Dra­matic WWII dash fo­cus of show

Auckland City Harbour News - - NEWS - By CARALISE TRAYES

The story of a war bride who’s last minute change of heart made news­pa­per head­lines in 1946 is now back in the pub­lic eye.

Glo­ria Stan­ford, who now lives in Avon­dale, made a dra­matic last minute dash from an Amer­i­can­bound ship af­ter re­al­is­ing she didn’t want to leave friends and fam­ily in New Zealand.

Her tale, first re­ported in the Auck­land Star, has been turned into a stage show be­ing per­formed at the Centrestage Theatre in Orewa.

Glo­ria was 21 and liv­ing at Ep­som with her 18-month-old son when she joined a con­tin­gent of women who’d mar­ried Amer­i­can ser­vice­men dur­ing World War II and boarded a ship headed for the US.

But she changed her mind and, un­der cover of dark­ness, slipped out of her cabin and back to shore be­fore the boat left port.

Her story in­trigued read­ers and, many years later, cap­tured the imag­i­na­tions of her grand­daugh­ters Amy and Cather­ine Waller who turned it into a the­atri­cal pro­duc­tion.

Amy, 29, spent sev­eral years liv­ing in Orewa with boyfriend Nathan Bland af­ter grad­u­at­ing from Welling­ton’s Toi Whakaari Drama School.

She put a script to­gether with in­for­ma­tion gath­ered from sev­eral days of in­ter­view­ing Glo­ria who is now 90.

‘‘Glo­ria loved it. She said I should make it as dra­matic as I wanted.

‘‘I was also re­ally in­ter­ested in look­ing at mem­ory and per­spec­tive, how I heard and in­ter­preted the story as a child. I’ve cre­ated mo­ments like that in the show. It ex­plores how sto­ries can warp and beau­tify through the lens of mem­ory.’’

Amy says her grand­mother is head­strong, vi­va­cious, brave, and stub­born – an at­tribute needed in the creative arts world. ‘‘I ad­mire that,’’ Amy says. Amy plays her grand­mother in the one-woman show and with her blonde hair she strikes a close re­sem­blance, Glo­ria says.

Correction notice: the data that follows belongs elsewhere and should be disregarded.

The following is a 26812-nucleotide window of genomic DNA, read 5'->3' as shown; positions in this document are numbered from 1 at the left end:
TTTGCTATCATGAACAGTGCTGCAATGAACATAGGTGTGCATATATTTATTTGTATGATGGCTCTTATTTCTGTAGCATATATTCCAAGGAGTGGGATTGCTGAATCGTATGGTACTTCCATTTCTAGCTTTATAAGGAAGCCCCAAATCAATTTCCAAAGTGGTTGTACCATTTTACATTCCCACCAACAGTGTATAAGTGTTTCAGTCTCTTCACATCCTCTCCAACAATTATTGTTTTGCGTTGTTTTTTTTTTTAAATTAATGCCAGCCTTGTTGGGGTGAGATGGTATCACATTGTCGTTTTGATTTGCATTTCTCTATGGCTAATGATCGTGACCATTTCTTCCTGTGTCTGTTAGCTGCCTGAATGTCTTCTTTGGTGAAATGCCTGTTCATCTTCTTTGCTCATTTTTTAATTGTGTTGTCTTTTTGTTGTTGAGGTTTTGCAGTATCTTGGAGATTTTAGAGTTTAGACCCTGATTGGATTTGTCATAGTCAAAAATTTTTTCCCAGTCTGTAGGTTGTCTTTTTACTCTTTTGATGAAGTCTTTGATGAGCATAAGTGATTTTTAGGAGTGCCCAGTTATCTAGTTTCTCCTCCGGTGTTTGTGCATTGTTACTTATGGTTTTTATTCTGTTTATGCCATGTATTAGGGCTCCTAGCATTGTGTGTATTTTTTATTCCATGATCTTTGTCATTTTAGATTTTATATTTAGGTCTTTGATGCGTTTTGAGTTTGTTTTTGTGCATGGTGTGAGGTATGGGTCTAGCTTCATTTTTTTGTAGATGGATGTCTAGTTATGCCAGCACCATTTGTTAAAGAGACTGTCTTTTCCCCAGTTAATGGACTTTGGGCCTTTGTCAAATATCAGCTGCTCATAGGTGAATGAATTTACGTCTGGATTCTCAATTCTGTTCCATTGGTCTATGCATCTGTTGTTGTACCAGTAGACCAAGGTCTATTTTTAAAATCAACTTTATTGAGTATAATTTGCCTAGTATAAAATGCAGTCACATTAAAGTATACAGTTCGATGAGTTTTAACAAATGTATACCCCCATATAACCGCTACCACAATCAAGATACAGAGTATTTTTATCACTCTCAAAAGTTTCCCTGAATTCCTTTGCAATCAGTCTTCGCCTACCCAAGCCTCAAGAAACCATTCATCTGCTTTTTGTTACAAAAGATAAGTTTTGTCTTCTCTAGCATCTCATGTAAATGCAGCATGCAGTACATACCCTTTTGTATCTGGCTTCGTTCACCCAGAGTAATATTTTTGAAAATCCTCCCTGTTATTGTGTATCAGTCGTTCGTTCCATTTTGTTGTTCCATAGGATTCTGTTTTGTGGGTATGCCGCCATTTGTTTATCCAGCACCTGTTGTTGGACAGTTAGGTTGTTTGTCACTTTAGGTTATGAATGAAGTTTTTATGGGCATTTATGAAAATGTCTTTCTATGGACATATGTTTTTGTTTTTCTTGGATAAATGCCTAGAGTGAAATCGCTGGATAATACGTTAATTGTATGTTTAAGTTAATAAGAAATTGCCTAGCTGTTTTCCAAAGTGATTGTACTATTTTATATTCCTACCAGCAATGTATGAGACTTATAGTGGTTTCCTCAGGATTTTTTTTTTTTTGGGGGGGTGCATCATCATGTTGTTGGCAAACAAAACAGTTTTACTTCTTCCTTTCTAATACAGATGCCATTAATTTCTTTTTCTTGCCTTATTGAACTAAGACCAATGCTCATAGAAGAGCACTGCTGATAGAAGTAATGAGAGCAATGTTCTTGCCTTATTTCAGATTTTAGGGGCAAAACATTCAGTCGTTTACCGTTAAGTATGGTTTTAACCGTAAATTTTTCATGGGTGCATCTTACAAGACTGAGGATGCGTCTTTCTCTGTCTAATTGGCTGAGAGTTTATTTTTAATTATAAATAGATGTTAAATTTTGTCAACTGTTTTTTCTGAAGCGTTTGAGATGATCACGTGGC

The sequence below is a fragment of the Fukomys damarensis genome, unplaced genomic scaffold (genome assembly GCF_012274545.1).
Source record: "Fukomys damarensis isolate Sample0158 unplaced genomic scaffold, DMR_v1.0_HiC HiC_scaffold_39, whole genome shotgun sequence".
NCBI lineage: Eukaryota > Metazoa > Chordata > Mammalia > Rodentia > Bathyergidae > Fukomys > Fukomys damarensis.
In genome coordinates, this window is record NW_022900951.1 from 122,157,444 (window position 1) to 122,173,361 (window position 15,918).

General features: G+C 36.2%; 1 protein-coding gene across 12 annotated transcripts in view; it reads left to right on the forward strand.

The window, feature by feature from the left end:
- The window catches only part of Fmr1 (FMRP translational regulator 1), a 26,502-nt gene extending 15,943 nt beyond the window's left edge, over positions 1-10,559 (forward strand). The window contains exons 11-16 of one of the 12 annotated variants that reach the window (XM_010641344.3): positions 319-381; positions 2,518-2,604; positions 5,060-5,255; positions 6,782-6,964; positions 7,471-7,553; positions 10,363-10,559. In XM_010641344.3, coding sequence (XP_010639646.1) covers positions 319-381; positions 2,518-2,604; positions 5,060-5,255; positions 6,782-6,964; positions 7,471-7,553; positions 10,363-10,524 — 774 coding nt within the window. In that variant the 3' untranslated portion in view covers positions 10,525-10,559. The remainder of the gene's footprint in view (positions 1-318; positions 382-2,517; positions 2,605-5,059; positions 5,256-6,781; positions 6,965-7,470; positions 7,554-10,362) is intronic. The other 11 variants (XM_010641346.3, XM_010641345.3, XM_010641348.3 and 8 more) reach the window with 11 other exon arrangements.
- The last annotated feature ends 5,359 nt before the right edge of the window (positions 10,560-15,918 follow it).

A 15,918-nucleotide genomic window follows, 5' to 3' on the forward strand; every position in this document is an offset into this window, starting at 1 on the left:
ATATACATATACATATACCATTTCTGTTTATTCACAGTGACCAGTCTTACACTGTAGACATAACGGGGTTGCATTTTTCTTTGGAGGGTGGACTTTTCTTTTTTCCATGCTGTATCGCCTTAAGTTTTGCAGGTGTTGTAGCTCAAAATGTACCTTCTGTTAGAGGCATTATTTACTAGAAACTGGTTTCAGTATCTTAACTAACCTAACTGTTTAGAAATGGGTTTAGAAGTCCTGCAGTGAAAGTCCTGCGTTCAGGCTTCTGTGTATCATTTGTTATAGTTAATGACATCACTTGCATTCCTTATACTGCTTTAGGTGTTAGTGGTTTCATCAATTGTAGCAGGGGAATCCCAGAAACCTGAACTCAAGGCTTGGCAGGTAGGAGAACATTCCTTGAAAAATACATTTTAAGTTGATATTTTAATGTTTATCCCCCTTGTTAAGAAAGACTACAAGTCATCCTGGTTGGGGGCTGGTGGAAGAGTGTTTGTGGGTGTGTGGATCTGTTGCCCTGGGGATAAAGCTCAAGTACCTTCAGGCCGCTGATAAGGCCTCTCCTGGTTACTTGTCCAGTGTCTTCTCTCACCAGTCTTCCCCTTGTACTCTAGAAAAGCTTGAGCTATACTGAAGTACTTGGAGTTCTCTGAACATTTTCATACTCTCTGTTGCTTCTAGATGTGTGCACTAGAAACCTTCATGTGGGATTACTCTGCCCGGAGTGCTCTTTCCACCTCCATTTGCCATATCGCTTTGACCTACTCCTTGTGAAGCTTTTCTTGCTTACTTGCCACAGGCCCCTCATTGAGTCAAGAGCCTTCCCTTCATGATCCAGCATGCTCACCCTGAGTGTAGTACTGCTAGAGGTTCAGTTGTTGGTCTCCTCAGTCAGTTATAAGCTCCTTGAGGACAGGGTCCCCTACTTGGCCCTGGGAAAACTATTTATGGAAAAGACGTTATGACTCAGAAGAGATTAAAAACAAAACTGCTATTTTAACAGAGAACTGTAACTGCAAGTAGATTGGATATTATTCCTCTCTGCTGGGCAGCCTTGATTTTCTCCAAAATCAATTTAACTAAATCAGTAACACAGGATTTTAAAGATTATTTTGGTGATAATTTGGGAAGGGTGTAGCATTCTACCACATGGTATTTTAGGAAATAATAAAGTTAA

‘‘I was quite over­whelmed ac­tu­ally, she was lovely the way she did it. She worked so hard,’’ the 90-year-old says.

Amy co-wrote the script with help from younger sis­ter Cather­ine who lives in Los An­ge­les. This is the sec­ond show she has co-writ­ten, the first be­ing Death By Cheer­leader, a com­edy pro­duced in 2011.

‘‘We were given skills at drama school to sur­vive when we are out of work. How to cre­ate your own work. I’ve been think­ing about do­ing this show for a long time.’’

Amy ap­plied for fund­ing from the Auck­land Coun­cil to sup­port the pro­duc­tion’s re­lease in Orewa.

‘‘The coun­cil wants to get more theatre up and around Hibis­cus Coast and this story is re­ally rel­e­vant for a lot of res­i­dents. Even though it is a war story it is still in­ter­est­ing for my gen­er­a­tion as well. It’s fast-paced and there’s a lot of swing mu­sic and dance.’’

Amy is the sole per­former.

Real life: Glo­ria Stan­ford’s war-time ex­pe­ri­ence has been turned into a theatre pro­duc­tion by her grand­daugh­ter Amy Waller.

War bride: Glo­ria Stan­ford, in the 1940s, is head­strong, vi­va­cious, brave, and stub­born, some­thing that grand­daugh­ter Amy Waller ad­mires.

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